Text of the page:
Sunday, December 30, 2007

Crossing The Heliopause

In 2004, the Voyager 1 spacecraft passed through termination shock, the area where the solar winds slow from supersonic speeds to subsonic speeds. Scientists at NASA say this slow down of solar wind produced by our life-giving sun is an indication of a scientific anomaly known as the heliopause. The heliopause itself is the point at which our sun's influence on the universe around it ends and interstellar space begins.

Shannon and I once theorized about what exactly lies beyond the heliopause, not in terms of stars and galaxies, but more in the sense of the laws of physics themselves. In the near future, Voyager 1 may very well make the first extra-solar radio transmission back to Earth. How much do we really know about how the universe works, though? There is much we don't yet know or understand about everyday things we take for granted, such as electricity, electro-magnetism, et cetera.

Just as a quick example, we all know that electricity (more specifically, electrical current) is the motion of negatively-charged electrons around an electrical circuit, but do we really know what drives electrons to behave in this way? What ever this driving force turns out to be, what if it's a phenomenon that can only exist as a result of certain attributes of fields produced by our sun? Many scientists agree that the sun is the engine driving our solar system, and if--or rather, when it eventually dies, the rest of the solar system will also come to a grinding halt. Planetary orbits will eventually slow and stop, as will their axial rotation, and even the cores of the most massive planetary bodies will shut down.

So then, if the physical well-being of our very solar system is so heavily dependent on the nuclear engine at its center, who is to say what will happen when even the most insignificant of man-made machines eventually travels beyond the reach of our sun's powerful influence?

I'll start with electricity, since I have touched on the subject already. It should be obvious that if the existence of electricity depends on a driving force as powerful as our sun, then when any electrically powered machine breaks free of its influence it would shut down. We're not talking power sources here, we're talking about that force that causes electrons to move from one end of a circuit to another. What if, without the sun's power electrons simply cannot move from one point to another?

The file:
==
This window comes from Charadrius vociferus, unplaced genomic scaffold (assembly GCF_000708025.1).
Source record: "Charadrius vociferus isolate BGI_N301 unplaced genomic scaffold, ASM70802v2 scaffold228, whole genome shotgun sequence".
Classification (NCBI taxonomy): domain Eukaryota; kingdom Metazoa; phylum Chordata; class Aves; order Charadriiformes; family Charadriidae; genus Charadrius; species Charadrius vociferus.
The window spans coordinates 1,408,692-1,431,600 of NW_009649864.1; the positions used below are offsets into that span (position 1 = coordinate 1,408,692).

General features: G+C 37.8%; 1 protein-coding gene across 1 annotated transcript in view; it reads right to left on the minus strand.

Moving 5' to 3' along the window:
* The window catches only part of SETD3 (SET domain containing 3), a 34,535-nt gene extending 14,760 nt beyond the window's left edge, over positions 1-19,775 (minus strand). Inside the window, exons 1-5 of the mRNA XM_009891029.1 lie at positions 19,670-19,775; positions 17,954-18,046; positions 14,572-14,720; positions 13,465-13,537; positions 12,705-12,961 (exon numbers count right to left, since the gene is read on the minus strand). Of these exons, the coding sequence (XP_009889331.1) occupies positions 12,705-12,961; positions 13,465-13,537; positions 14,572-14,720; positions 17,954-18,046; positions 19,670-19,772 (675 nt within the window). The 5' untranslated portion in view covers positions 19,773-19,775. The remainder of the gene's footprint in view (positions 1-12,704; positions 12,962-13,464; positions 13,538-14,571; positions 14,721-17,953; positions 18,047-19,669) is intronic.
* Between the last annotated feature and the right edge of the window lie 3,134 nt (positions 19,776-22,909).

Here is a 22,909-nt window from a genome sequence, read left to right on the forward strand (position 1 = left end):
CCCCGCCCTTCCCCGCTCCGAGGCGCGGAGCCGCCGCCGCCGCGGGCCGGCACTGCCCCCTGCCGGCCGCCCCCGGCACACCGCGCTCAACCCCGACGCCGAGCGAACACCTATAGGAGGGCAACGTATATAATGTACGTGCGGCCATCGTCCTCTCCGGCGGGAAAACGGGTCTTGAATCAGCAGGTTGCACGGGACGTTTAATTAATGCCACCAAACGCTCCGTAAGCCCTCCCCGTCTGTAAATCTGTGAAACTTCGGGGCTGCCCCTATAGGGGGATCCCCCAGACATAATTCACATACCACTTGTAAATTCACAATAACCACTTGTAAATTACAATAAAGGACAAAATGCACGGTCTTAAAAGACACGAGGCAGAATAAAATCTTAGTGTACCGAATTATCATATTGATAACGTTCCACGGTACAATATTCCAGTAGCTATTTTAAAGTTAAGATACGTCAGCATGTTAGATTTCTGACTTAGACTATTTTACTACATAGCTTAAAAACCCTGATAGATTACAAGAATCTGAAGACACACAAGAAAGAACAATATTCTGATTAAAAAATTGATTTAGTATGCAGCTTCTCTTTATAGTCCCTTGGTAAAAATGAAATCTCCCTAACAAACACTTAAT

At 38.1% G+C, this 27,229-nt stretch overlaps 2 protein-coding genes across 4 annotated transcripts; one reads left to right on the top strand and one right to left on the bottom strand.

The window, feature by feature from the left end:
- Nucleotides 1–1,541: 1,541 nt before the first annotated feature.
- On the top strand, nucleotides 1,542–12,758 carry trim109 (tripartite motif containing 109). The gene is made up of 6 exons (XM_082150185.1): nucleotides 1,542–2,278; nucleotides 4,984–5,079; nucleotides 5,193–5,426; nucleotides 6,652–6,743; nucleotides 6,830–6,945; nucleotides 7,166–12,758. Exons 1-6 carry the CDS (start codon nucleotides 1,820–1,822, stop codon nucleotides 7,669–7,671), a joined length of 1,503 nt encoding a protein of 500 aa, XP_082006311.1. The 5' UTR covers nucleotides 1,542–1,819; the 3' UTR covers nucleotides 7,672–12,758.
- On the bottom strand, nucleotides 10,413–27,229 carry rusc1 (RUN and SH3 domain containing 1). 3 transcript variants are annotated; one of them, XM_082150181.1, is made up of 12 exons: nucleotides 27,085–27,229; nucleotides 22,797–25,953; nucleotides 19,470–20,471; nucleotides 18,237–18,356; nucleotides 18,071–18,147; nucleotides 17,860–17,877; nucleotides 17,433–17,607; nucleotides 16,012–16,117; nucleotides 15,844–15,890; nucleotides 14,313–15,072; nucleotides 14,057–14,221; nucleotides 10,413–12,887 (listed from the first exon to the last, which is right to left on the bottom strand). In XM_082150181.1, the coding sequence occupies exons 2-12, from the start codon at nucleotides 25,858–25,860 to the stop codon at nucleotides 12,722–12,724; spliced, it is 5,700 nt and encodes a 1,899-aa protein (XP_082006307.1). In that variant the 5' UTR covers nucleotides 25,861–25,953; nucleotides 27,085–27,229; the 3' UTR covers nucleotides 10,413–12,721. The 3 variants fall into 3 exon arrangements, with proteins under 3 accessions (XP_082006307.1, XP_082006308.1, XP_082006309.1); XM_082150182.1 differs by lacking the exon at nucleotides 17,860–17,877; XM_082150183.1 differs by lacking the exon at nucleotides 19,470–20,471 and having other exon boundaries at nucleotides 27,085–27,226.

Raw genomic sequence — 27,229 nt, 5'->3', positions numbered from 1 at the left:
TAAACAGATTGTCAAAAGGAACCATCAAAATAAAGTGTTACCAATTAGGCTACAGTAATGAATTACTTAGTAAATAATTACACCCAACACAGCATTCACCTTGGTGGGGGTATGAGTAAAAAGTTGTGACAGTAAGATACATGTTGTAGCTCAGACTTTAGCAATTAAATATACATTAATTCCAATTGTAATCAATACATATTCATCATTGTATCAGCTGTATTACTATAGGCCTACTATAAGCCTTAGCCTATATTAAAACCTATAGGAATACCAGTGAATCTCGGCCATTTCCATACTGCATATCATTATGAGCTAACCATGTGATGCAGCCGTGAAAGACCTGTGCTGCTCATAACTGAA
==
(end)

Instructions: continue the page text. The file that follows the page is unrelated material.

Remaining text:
If our theory is correct, Voyager 1 and 2, as well as Pioneer 10, 11, and any other spacecraft making the voyage beyond our solar system are all doomed to failure. In a few years, when Voyager 1 finally exits the heliopause, we may very well receive a truncated message from the craft as its systems all shut down. NASA scientists will likely be rather perplexed, and may eventually write it off as a system failure. Did we miscalculate something? they might wonder. When the rest of those space probes go out of commission at approximately the same distance from the sun (during or after leaving the heliopause), scientists will be hard-pressed to explain why several unmanned probes have all gone dead under the same circumstances.

Back to the subject at hand, what other ill-fates could this theory propose? Well, take into account the fact that our own organic brains and nervous systems operate on the fundamentals of electricity and you open up a whole new can of worms. Apply this theory to that can of worms and you get a whole lot of dead worms. If electricity cannot exist outside of the heliopause, neither can life in such a scenario. That is unless life can function without electricity. As far as we know, it can't.

So where do we stand now? Organic life, let alone machines, can't survive escaping the sun's influence. So when humans eventually try to make the trip beyond the heliopause, would they suffer the same fate as our unmanned probes, never to be heard from again? Suspend disbelief a moment longer and take a look at other impacts this would have. Obviously, interstellar travel is out of the question. Nothing gets out, but that would also mean nothing is getting in either. I won't go into great detail about this aspect, but it would mean that if there is any extra-terrestrial life capable of visiting Earth, it would have to come from within our solar system. Wouldn't it?

This brings me to my final and probably most important point. Where do we go from here? We could certainly colonize other planets and their moons here in our own solar system, but then we only paint ourselves into a corner. Eventually the sun will burn up most of its hydrogen fuel and expand to nearly ten times its current size as a red giant, swallowing up most of the inner planets before finally shedding its outer layers and shrinking to a white dwarf. If any trace of human life survives long enough to get that far, life will assuredly be much more than just difficult. No, it's my belief that if this theory is correct our only option would be to travel outside of our system through other means. I'm of course talking about other dimensions, worm-hole travel, and other theories such as these.


Tigrrr said...

One way to get around the problem of electromagnetic fields that power lifeforms not being sustainable outside the Solar System would be some kind of device on an interstellar craft that would generate that field artificially. Oh wait, the device itself would probably need to be within the field to work. Damn.

ch3mical fusi0n said...

If electricity could be generated by decaying atoms, much like the way atomic clocks use cesium-133 decay to measure time, then perhaps you have a viable solution. All we would need is a way to convert something like that into usable energy on large scales...